Restaurant stocks have been a tricky industry for investors over the past year. But because the economy remains strong, these stocks should do well. After all, what’s one thing people like to do when they have a little extra cash? They like to go out and grab something to eat. It’s a little luxury.
However, not all restaurant stocks are created equal. Customer tastes can be fickle, and a stock can fall in and out of favor with a change in menu — or even without one.
So which restaurant stocks are worth a look? Below are a few not-so-obvious names. At least, not ones many investors are considering.
Restaurant Stocks for 2018: Wendys (WEN)
Aside from winning on social media, WEN stock could be a winner too. A look at the charts show a potential new range in Wendys. After using $15.75 as resistance for some time, that level turned to support. Then $17.50 was resistance, but will it now be support? That’s the hope as WEN stock has continued to advance.
Now trading at about 22 times this year’s earnings, it’s not screamingly cheap. But it has got solid growth and continues to tell a good story. Restaurant renovations are helping bring in new customers and Wall Street is taking notice.
Analysts expect Wendys to grow earnings by 30% in 2018 and another 21% in 2019. On the revenue front, expectations call for 30% growth this year and 4% next year. The ballooning difference in revenue is from the “buy and flip” method the company is using to sell restaurants to franchisees, giving a big boost to near-term sales.
In any regard, last quarter Wendys strung together its 21st consecutive quarter of positive comp-store sales, an impressive feat. Additionally, WEN pays out a 2% dividend yield.
WEN stock may not be for everyone, but if it can move into a new channel, perhaps we see new highs.
Restaurant Stocks for 2018: Texas Roadhouse (TXRH)
It’s no secret that Texas Roadhouse (NASDAQ:TXRH) has been hot, but with a sub-$5 billion market cap, it may not get much recognition in the stock market.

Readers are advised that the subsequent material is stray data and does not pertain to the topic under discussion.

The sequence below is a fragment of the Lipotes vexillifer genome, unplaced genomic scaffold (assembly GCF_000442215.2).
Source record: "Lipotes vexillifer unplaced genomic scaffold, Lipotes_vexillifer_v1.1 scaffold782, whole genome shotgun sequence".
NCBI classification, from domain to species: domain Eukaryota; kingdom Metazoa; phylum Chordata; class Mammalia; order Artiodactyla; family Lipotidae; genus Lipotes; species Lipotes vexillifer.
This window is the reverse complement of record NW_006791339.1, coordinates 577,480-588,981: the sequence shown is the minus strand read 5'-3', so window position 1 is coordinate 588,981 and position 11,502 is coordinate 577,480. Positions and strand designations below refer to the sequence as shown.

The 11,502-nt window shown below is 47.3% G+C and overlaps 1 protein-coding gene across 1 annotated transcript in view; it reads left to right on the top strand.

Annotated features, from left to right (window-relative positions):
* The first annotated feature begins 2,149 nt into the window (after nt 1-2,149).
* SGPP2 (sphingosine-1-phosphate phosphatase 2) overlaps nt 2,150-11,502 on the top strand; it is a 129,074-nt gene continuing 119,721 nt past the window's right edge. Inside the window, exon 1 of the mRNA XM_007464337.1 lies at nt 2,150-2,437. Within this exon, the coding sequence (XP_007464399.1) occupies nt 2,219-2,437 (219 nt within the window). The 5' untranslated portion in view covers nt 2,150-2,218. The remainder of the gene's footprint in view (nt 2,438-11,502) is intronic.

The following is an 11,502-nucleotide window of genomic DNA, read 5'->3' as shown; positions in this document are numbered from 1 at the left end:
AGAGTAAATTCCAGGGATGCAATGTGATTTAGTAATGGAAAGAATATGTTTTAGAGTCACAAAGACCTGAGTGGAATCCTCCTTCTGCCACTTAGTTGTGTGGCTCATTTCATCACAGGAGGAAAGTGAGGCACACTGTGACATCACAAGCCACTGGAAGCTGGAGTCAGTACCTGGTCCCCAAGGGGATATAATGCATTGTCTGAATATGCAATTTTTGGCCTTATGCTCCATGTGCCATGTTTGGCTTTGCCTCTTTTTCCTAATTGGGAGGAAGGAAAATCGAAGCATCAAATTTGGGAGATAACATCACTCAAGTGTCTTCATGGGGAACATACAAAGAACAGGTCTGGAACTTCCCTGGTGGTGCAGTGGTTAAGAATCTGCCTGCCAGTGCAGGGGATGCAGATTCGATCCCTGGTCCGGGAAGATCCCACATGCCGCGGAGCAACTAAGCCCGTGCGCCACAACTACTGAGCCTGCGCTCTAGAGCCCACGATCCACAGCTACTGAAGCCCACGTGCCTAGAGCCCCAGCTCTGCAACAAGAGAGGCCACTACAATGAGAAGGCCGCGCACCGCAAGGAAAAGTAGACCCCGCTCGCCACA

At that size though, could it be in play? We saw Panera Bread bought out for $7.5 billion and Buffalo Wild Wings acquired for less than $3 billion. In this area, TXRH could certainly be in play. But like Campbell Soup Company (NYSE:CPB), we need to see solid fundamentals before dipping our toe in.
Luckily, TXRH has just that.
Analysts expect revenue growth of 10.6% this year and 10.7% next year. That goes alongside a 22% bump in earnings in 2018 and another 13.5% boost in 2019. On the comp-store sales side, first quarter company-owned stores logged 4.9% growth. Management said through the first four weeks of the second quarter, comps were tracking above 8%, an impressive acceleration of growth.
Trading at around 30 times earnings, investors can see why there’s a debate on TXRH. Consistent growth (and a 1.5% yield) are attractive, particularly at this market cap. But 30 times earnings isn’t cheap. If we get a pullback into the $55 to $60 area though, Texas Roadhouse would be a lot more attractive for longer-term buyers.
Restaurant Stocks for 2018: Starbucks (SBUX)
Go ahead, call me crazy. But if anything the fall in Starbucks (NASDAQ:SBUX) at least warrants a look. Over the past 25 years, there hasn’t been a better restaurant stock investment. Since its IPO in 1992, SBUX has embarrassed its peers and, while well off its highs, still sports a $70 billion market cap.
Shares were hammered last week as management signaled a shift from growth to focusing on profits and capital return. While that may have momentum players running for cover, that’s not the worst thing to hear. Remember, SBUX stock boosted its dividend payout by 20% last week.
That follows its decision to add 100 million shares to its buyback plan in April, bringing the total to 124 million shares. That’s good for almost 10% of the outstanding share count.
Finally, it plans to return $25 billion to shareholders through fiscal 2020, a 66% increase from the previous forecast of $15 billion.
Starbucks is focusing on closing underperforming stores and maximizing margins, (again, you could hear worse things as an investor). Its plans in China are still firing on all cylinders and that is its growth engine, not the U.S. Now the U.S. serves as its bread-and-butter profit machine; an investor ATM, if you will. The CFO and executive chairman are leaving, but that could just pave the way for new blood and fresh ideas.
At 16 times this year’s earnings, it’s not screamingly cheap. But for double-digit revenue growth this year and double-digit growth estimates for earnings this year and next, investors could do worse than buying SBUX stock. It’s also worth noting is that it now pays out a nearly 3% dividend yield.